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Resurrection Plant in the GardenTags plant encyclopedia

Selaginella lepidophylla syn. Lycopodium lepidophyllum

 

Resurrection Plant

Selaginella are evergreen rhizomatous, mat-forming perennials. They may be small and tufted, or tall and scrambling, with slender stems covered with small scale-like leaves - often fernlike. They develop spores in short terminal spikes. There are many different varieties, and they vary hugely in size, and in the way they grow. Most like high humidity. The name "Resurrection Plant" derives from the fact that this plant, deprived of moisture, curls up into a tight brown ball. As soon as moisture is given it springs back to life with ferny green foliage

Contributed by @Psithurism

 
plant Features
  • Resurrection Plant likes full sun to partial shade

    Full sun to partial shade

  • Resurrection Plant likes occasional watering

    Occasional watering

  • Resurrection Plant is not frost hardy

    Not Frost hardy

  • Resurrection Plant likes moist and free draining

    Moist and free draining

 
plant information

Common name

Resurrection Plant

Latin name

Selaginella lepidophylla syn. Lycopodium lepidophyllum

type

evergreen perennial

family

Selaginellaceae

ph

5.0 - 7.3 Acid - Neutral

  • Light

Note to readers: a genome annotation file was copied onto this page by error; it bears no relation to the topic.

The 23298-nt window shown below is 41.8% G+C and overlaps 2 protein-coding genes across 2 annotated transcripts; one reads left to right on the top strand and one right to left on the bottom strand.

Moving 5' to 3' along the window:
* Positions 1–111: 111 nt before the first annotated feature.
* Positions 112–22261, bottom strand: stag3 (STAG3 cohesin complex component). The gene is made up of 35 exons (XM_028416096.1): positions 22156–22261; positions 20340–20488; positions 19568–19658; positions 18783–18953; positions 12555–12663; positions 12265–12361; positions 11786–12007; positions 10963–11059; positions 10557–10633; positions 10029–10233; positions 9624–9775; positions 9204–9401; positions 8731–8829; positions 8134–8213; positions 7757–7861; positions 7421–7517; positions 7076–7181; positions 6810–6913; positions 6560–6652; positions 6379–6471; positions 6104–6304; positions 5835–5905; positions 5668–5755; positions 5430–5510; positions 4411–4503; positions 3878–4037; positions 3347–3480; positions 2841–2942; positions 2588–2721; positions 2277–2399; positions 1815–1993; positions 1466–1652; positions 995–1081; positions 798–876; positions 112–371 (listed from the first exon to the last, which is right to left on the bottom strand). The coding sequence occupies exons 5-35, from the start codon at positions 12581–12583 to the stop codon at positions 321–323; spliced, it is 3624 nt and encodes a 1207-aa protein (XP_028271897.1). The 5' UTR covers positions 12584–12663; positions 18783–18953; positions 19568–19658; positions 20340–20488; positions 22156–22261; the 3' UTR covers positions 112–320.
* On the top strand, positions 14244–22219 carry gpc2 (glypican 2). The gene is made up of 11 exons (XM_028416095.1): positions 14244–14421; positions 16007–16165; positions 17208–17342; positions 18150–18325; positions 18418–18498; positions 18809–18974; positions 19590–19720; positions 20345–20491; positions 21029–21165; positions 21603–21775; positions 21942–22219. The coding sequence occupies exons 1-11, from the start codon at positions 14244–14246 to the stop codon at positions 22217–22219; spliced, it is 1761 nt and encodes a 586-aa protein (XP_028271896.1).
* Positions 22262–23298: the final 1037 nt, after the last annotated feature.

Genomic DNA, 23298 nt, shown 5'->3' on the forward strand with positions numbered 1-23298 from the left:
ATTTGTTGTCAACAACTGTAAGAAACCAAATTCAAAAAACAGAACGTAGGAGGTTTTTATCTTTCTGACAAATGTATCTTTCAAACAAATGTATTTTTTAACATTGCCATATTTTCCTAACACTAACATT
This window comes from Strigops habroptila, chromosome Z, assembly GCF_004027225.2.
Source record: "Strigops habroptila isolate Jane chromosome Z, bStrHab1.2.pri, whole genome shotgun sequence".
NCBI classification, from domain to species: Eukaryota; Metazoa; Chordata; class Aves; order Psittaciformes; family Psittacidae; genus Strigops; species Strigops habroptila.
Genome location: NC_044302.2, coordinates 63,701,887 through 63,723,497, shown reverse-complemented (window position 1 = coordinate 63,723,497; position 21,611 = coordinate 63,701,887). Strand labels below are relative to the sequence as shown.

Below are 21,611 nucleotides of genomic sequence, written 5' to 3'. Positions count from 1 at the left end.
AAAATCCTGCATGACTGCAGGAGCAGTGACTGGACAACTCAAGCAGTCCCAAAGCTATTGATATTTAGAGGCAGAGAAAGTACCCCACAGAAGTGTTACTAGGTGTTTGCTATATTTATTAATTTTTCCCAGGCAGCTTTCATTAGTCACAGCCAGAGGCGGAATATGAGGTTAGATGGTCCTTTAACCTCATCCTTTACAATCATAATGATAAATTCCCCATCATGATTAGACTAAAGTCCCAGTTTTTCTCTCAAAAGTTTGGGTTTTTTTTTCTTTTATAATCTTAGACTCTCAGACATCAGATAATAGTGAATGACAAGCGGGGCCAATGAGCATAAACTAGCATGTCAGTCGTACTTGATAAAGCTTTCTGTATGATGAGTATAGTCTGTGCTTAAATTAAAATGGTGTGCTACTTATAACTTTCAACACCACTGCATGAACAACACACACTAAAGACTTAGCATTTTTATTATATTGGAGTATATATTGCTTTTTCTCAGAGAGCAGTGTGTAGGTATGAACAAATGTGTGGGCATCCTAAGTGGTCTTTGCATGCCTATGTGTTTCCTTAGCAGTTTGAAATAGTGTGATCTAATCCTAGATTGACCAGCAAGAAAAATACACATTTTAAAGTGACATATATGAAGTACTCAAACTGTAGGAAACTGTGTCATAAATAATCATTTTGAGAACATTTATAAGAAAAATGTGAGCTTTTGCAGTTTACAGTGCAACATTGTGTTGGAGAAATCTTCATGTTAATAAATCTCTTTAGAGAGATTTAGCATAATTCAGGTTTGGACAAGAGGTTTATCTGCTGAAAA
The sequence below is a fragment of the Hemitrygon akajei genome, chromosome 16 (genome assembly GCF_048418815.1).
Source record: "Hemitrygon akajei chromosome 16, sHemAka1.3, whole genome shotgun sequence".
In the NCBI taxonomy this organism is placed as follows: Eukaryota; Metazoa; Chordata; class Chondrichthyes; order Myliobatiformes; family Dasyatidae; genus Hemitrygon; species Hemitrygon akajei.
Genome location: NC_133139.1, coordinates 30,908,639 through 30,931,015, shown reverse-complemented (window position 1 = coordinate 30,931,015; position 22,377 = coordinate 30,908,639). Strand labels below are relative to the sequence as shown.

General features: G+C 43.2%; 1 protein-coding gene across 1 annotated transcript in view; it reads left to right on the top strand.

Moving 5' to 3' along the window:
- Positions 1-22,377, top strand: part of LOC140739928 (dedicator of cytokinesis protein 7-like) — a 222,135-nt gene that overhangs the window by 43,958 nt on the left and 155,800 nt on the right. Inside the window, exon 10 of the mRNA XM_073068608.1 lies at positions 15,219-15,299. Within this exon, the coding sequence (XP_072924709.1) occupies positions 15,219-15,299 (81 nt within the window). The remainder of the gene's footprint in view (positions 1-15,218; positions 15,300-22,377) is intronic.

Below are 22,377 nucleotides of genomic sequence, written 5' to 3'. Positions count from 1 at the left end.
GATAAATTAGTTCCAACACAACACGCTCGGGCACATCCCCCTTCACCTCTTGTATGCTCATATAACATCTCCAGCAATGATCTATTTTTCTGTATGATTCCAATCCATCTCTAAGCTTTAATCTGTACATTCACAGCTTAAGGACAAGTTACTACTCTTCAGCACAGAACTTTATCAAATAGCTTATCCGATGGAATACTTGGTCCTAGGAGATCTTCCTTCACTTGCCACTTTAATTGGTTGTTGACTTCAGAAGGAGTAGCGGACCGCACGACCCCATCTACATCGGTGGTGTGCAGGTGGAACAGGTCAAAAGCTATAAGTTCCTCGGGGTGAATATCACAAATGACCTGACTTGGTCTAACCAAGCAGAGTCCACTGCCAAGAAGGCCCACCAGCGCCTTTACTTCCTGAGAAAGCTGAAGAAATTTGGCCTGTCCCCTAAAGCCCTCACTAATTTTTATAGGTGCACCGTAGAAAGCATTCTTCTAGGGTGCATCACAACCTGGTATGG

Resurrection Plant likes full sun to partial shade

    Full sun to partial shade

  • Frost

    Resurrection Plant is not frost hardy

    Not Frost hardy

  • Soil

    Resurrection Plant likes moist and free draining

    Moist and free draining

  • Water

    Resurrection Plant likes occasional watering

    Occasional watering

Plant & bloom calendar

  •  
    Best time to plant

full grown dimensions

The size of a fully grown Resurrection Plant is 0.50meters x 0.30meters 0.50 M 0.30 M

Selaginella lepidophylla syn. Lycopodium lepidophyllum

Selaginella are evergreen rhizomatous, mat-forming perennials. They may be small and tufted, or tall and scrambling, with slender stems covered with small scale-like leaves - often fernlike. They develop spores in short terminal spikes. There are many different varieties, and they vary hugely in size, and in the way they grow. Most like high humidity. The name "Resurrection Plant" derives from the fact that this plant, deprived of moisture, curls up into a tight brown ball. As soon as moisture is given it springs back to life with ferny green foliage


Planting

From Early Spring TO Late Spring

In areas prone to frost, grow under glass in a mixture of two parts loam (John Innes No2) and one part leafmould. Place in bright, filtered light. In Winter months a minimum temperature of 5 deg.C is required. Water with tepid water - never cold water

 

Propagating by spores

From Late Summer TO Mid Autumn

Collect spores in the Autumn, when they are ripe, and sow spores under glass on top of compost, and place the pot or tray in a resealable polythene bag in bright light, at 21 deg.C. After 2-8 weeks the top of the compost should turn green, and prothallia should appear. Mist lightly to encourage fertilisation. After several more weeks the first fronds should appear. When the plants are about 2" high, pot into separate pots, but keep the humidity high by putting the pots in polythene bags

 
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